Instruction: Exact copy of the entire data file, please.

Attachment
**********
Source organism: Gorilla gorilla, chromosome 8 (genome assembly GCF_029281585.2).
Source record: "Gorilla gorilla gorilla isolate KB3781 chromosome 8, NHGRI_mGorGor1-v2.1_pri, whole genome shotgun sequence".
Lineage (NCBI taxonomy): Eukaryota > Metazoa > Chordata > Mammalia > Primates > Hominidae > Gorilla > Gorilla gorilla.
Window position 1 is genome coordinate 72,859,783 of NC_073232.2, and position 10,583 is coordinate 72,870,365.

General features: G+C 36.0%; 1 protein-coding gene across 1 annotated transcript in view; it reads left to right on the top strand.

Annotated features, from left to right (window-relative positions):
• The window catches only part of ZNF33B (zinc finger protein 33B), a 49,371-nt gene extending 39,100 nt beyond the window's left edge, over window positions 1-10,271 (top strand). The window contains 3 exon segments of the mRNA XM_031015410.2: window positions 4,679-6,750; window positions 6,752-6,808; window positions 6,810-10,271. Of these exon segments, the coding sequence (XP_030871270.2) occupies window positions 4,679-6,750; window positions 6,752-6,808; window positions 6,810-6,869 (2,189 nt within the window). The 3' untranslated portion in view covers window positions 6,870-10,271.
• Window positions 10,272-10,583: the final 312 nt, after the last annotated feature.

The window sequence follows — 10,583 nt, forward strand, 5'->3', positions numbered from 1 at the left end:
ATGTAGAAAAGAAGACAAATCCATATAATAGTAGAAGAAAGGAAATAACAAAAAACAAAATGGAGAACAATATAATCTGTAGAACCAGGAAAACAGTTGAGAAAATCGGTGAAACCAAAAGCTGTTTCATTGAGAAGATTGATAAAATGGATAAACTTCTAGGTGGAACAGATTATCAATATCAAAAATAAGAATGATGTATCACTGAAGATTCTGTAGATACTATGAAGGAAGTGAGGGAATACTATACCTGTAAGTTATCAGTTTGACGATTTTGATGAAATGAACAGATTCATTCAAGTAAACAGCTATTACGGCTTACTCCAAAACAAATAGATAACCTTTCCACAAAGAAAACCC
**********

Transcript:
Source organism: Gorilla gorilla, chromosome 8 (genome assembly GCF_029281585.2).
Source record: "Gorilla gorilla gorilla isolate KB3781 chromosome 8, NHGRI_mGorGor1-v2.1_pri, whole genome shotgun sequence".
Lineage (NCBI taxonomy): Eukaryota > Metazoa > Chordata > Mammalia > Primates > Hominidae > Gorilla > Gorilla gorilla.
Window position 1 is genome coordinate 72,859,783 of NC_073232.2, and position 10,583 is coordinate 72,870,365.

General features: G+C 36.0%; 1 protein-coding gene across 1 annotated transcript in view; it reads left to right on the top strand.

Annotated features, from left to right (window-relative positions):
• The window catches only part of ZNF33B (zinc finger protein 33B), a 49,371-nt gene extending 39,100 nt beyond the window's left edge, over window positions 1-10,271 (top strand). The window contains 3 exon segments of the mRNA XM_031015410.2: window positions 4,679-6,750; window positions 6,752-6,808; window positions 6,810-10,271. Of these exon segments, the coding sequence (XP_030871270.2) occupies window positions 4,679-6,750; window positions 6,752-6,808; window positions 6,810-6,869 (2,189 nt within the window). The 3' untranslated portion in view covers window positions 6,870-10,271.
• Window positions 10,272-10,583: the final 312 nt, after the last annotated feature.

The window sequence follows — 10,583 nt, forward strand, 5'->3', positions numbered from 1 at the left end:
ATGTAGAAAAGAAGACAAATCCATATAATAGTAGAAGAAAGGAAATAACAAAAAACAAAATGGAGAACAATATAATCTGTAGAACCAGGAAAACAGTTGAGAAAATCGGTGAAACCAAAAGCTGTTTCATTGAGAAGATTGATAAAATGGATAAACTTCTAGGTGGAACAGATTATCAATATCAAAAATAAGAATGATGTATCACTGAAGATTCTGTAGATACTATGAAGGAAGTGAGGGAATACTATACCTGTAAGTTATCAGTTTGACGATTTTGATGAAATGAACAGATTCATTCAAGTAAACAGCTATTACGGCTTACTCCAAAACAAATAGATAACCTTTCCACAAAGAAAACCC